From the paneled pictures of your darkest dreams, this is Graphic. Every month, I’ll be telling you about the best horror in comic books, from the early days of EC Comics to the resurgence of the genre in today’s mainstream and indie publishers. So pull up your blanket, dear reader, switch on your flashlight, and turn the page…
At first glance, Pretty Deadly seems to be a comic book set in the American West. Artist Emma Rios nails 19th century architecture and fashion like she lived through it; colorist Jordie Bellaire’s desert palette is so rich you’d swear you can feel sand on the page. And though the setting of the novel certainly is the Old West, it’s not one that’s ever been on our earth, much less in America. It’s an Old West where deserts stretch on into eternity, inhabited by all manner of monsters, mortals and more. It’s an Old West from a dream (or, perhaps, a nightmare), where Death lords over a kingdom and his daughter rides on a horse made of smoke. It’s the only Old West that could be home to… Deathface Ginny.
Ginny‘s tragic story begins when her mother (known only as Beauty) married a jealous, vile man called The Mason. In an effort to keep Beauty to himself, the Mason constructed a tower and locked his wife away in it. Desperate for freedom, Beauty killed herself, only to be imprisoned by another jealous man – Death himself. Death kept Beauty locked in a magic prison of his own making, but not before siring a child with her. That child he raised himself, training her to be an agent of vengeance and giving her the name Ginny. Eventually, Ginny left her underworld abode to roam the world in search of revenge; against the Mason, and against her father.
Before we talk about what that something is, we can’t talk about Deathface Ginny without mentioning her phenomenal character design. All of Emma Rios’s characters have a hint of perfection; she uses thin lines to create classical forms, like they were from some lost sketchbook of a Renaissance artist. But in Ginny, Rios stretches the classic human figure to an otherworldly extreme. Ginny is scarecrow-like in her frame but does not look unwell, a symbol of death with both feet in the mortal realm. Then, of course, there’s Ginny‘s face; her sunken eyes shadowed in dark splotches, the pattern of a skull on her cheeks and mouth. Combine all this with the white pallor and yellow eyes brought to us by Jordie Baellaire’s coloring and you have a legendary figure worthy of the name Deathface.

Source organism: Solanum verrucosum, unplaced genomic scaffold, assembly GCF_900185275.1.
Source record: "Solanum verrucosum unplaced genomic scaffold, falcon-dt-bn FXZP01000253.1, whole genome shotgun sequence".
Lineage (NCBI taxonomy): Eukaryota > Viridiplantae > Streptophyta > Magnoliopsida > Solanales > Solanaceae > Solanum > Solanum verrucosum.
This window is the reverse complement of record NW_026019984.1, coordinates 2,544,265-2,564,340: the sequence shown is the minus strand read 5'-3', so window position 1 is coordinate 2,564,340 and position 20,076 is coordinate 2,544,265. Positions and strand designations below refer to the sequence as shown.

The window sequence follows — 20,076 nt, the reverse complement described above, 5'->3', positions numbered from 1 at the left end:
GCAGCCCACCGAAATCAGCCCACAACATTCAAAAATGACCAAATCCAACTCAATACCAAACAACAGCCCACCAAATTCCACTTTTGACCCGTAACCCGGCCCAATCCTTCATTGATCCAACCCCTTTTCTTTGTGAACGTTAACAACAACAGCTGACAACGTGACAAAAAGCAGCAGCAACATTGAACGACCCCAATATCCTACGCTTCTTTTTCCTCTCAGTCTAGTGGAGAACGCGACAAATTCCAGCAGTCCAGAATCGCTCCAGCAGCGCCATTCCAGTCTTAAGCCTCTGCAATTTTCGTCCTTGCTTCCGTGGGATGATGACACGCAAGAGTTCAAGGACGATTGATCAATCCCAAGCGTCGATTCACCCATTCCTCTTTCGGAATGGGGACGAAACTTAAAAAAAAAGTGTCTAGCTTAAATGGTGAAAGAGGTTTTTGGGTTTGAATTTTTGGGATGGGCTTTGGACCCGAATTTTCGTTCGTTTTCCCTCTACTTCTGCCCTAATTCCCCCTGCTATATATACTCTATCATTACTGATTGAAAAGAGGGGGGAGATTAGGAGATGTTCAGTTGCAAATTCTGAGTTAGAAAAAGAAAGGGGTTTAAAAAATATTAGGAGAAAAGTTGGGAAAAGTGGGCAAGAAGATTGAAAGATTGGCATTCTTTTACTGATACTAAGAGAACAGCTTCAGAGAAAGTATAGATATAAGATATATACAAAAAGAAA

It’s not only her design that makes Ginny such a unique character. In the world of Pretty Deadly, you can be one of three things: a God, who personifies and rules over an aspect of life, a Reaper, who serves the will of Death like Angels serve the Judeo-Christian God, or a Mortal, who will ultimately end up in Death‘s domain. When asked at one point in the book what she is, Ginny answers simply: “I am all three.”
But is that totally true? Yes, her training as a Reaper of Vengeance makes her a deadly force, but her love for her mortal mother makes her turn that deadliness against her father, Death. Her nature as a god makes her especially hard to kill, despite the fact that Death sends his best Reaper after her. And of course, this path of death and divinity means that any connection she might’ve had with other mortals is forfeit. What makes Ginny such a fascinating protagonist is that by being all three beings… she’s not quite any of them.
When talking about character in his writing manual, Story, Robert McKee writes that, “Dimension means contradiction: either within deep character (guilt-ridden ambition) or between characterization and deep character (a charming thief).” In Ginny, the Pretty Deadly team has created three natures that are diametrically opposed and plopped a character into the direct center of their impossible Venn Diagram. Like the world she lives in, Ginny is part history, part mythology, and part horror — three parts that come together to form a much larger, much more terrifying whole.
You can meet Ginny by checking out the first volume of Pretty Deadly, which is available on ComiXology Unlimited. Once you do that, let us know what you think of the character by following us on Twitter, Reddit, Facebook, Instagram, and Discord. If you liked this column, go ahead and drop me a line to let me know which other horror comics you’d like to see spotlighted here. For more Women in Horror all February-long, keep lurking at Nightmare on Film Street.